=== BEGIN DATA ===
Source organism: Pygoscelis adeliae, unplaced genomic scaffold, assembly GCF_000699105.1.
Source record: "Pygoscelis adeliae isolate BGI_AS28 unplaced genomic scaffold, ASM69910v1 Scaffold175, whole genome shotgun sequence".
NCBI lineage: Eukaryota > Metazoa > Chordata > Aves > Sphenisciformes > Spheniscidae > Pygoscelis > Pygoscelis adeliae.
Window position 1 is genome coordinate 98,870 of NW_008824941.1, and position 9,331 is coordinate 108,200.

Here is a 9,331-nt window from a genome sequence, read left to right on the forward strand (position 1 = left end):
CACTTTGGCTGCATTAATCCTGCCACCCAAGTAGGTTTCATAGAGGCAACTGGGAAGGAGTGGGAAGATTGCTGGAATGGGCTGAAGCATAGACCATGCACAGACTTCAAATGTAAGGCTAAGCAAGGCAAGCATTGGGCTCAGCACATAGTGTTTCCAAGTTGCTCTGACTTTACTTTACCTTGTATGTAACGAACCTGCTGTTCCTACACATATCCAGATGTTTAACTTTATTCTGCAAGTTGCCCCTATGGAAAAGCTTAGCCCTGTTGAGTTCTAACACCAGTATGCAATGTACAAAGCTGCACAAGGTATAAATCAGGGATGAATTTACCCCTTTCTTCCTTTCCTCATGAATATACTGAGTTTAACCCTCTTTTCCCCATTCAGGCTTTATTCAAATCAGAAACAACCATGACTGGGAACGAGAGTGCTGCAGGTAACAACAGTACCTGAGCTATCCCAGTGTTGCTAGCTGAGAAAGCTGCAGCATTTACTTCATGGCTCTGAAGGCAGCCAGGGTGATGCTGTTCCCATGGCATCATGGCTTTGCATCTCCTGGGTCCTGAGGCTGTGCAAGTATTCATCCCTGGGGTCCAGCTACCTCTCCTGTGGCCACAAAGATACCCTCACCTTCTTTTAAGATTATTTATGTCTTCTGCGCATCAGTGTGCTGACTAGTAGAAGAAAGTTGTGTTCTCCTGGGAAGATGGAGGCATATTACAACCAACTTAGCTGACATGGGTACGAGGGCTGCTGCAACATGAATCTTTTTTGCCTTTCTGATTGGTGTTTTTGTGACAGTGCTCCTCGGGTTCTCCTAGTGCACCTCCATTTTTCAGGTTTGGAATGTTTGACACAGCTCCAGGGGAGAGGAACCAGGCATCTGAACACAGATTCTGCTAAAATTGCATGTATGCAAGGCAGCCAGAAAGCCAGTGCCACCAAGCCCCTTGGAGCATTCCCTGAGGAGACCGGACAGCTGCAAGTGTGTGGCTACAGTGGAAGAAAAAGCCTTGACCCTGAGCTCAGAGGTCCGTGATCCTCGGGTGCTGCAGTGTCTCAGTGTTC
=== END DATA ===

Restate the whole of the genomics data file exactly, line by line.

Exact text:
Source organism: Pygoscelis adeliae, unplaced genomic scaffold, assembly GCF_000699105.1.
Source record: "Pygoscelis adeliae isolate BGI_AS28 unplaced genomic scaffold, ASM69910v1 Scaffold175, whole genome shotgun sequence".
NCBI lineage: Eukaryota > Metazoa > Chordata > Aves > Sphenisciformes > Spheniscidae > Pygoscelis > Pygoscelis adeliae.
Window position 1 is genome coordinate 98,870 of NW_008824941.1, and position 9,331 is coordinate 108,200.

Here is a 9,331-nt window from a genome sequence, read left to right on the forward strand (position 1 = left end):
CACTTTGGCTGCATTAATCCTGCCACCCAAGTAGGTTTCATAGAGGCAACTGGGAAGGAGTGGGAAGATTGCTGGAATGGGCTGAAGCATAGACCATGCACAGACTTCAAATGTAAGGCTAAGCAAGGCAAGCATTGGGCTCAGCACATAGTGTTTCCAAGTTGCTCTGACTTTACTTTACCTTGTATGTAACGAACCTGCTGTTCCTACACATATCCAGATGTTTAACTTTATTCTGCAAGTTGCCCCTATGGAAAAGCTTAGCCCTGTTGAGTTCTAACACCAGTATGCAATGTACAAAGCTGCACAAGGTATAAATCAGGGATGAATTTACCCCTTTCTTCCTTTCCTCATGAATATACTGAGTTTAACCCTCTTTTCCCCATTCAGGCTTTATTCAAATCAGAAACAACCATGACTGGGAACGAGAGTGCTGCAGGTAACAACAGTACCTGAGCTATCCCAGTGTTGCTAGCTGAGAAAGCTGCAGCATTTACTTCATGGCTCTGAAGGCAGCCAGGGTGATGCTGTTCCCATGGCATCATGGCTTTGCATCTCCTGGGTCCTGAGGCTGTGCAAGTATTCATCCCTGGGGTCCAGCTACCTCTCCTGTGGCCACAAAGATACCCTCACCTTCTTTTAAGATTATTTATGTCTTCTGCGCATCAGTGTGCTGACTAGTAGAAGAAAGTTGTGTTCTCCTGGGAAGATGGAGGCATATTACAACCAACTTAGCTGACATGGGTACGAGGGCTGCTGCAACATGAATCTTTTTTGCCTTTCTGATTGGTGTTTTTGTGACAGTGCTCCTCGGGTTCTCCTAGTGCACCTCCATTTTTCAGGTTTGGAATGTTTGACACAGCTCCAGGGGAGAGGAACCAGGCATCTGAACACAGATTCTGCTAAAATTGCATGTATGCAAGGCAGCCAGAAAGCCAGTGCCACCAAGCCCCTTGGAGCATTCCCTGAGGAGACCGGACAGCTGCAAGTGTGTGGCTACAGTGGAAGAAAAAGCCTTGACCCTGAGCTCAGAGGTCCGTGATCCTCGGGTGCTGCAGTGTCTCAGTGTTC